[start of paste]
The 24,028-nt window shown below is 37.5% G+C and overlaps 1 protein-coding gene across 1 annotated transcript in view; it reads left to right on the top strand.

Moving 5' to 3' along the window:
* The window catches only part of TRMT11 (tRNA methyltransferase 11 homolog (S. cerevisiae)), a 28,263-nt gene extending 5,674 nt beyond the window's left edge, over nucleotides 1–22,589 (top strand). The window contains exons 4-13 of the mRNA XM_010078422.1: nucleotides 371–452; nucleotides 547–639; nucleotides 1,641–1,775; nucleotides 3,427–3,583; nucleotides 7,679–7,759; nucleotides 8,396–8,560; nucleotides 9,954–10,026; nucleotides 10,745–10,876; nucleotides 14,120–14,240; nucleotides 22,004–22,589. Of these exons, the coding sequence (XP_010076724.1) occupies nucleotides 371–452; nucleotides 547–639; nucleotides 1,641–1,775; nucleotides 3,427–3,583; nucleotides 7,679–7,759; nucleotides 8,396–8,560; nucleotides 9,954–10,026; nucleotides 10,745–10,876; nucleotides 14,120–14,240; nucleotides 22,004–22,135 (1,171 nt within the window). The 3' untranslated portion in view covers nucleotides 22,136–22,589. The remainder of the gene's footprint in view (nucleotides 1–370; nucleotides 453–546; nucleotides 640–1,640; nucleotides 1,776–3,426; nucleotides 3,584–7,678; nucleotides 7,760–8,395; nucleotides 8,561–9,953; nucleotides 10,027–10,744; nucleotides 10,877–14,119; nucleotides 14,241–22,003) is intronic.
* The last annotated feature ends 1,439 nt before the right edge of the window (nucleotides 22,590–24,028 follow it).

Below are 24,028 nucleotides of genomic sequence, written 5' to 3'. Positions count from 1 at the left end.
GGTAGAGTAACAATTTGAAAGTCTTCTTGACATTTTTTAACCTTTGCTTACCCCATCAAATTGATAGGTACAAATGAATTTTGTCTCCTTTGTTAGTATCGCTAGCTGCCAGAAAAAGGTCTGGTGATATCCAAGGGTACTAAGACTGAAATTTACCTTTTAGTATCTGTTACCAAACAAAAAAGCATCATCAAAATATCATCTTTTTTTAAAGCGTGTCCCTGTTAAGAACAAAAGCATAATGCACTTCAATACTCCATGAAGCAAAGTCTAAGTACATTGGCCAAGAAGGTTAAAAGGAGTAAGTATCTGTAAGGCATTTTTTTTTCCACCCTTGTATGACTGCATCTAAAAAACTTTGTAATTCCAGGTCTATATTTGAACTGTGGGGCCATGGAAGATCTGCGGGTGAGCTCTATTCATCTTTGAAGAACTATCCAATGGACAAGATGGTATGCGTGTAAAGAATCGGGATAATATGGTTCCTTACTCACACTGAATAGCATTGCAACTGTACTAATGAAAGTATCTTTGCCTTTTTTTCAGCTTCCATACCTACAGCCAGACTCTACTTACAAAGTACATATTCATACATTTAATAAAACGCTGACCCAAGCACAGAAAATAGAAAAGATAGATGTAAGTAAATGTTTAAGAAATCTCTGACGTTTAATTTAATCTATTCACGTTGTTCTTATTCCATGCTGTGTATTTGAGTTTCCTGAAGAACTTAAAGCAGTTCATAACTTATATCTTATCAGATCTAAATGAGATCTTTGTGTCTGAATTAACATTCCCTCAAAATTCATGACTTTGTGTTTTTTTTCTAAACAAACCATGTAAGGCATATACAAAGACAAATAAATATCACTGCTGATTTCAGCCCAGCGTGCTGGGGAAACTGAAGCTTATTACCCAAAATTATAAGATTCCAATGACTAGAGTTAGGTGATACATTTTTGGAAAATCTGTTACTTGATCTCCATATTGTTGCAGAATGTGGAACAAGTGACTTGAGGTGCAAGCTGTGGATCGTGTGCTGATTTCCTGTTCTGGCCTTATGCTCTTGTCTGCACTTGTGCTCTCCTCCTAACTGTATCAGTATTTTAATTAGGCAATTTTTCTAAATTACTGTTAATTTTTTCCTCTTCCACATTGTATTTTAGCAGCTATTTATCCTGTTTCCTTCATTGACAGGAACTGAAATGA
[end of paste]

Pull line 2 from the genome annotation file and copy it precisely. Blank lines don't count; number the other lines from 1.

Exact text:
Moving 5' to 3' along the window: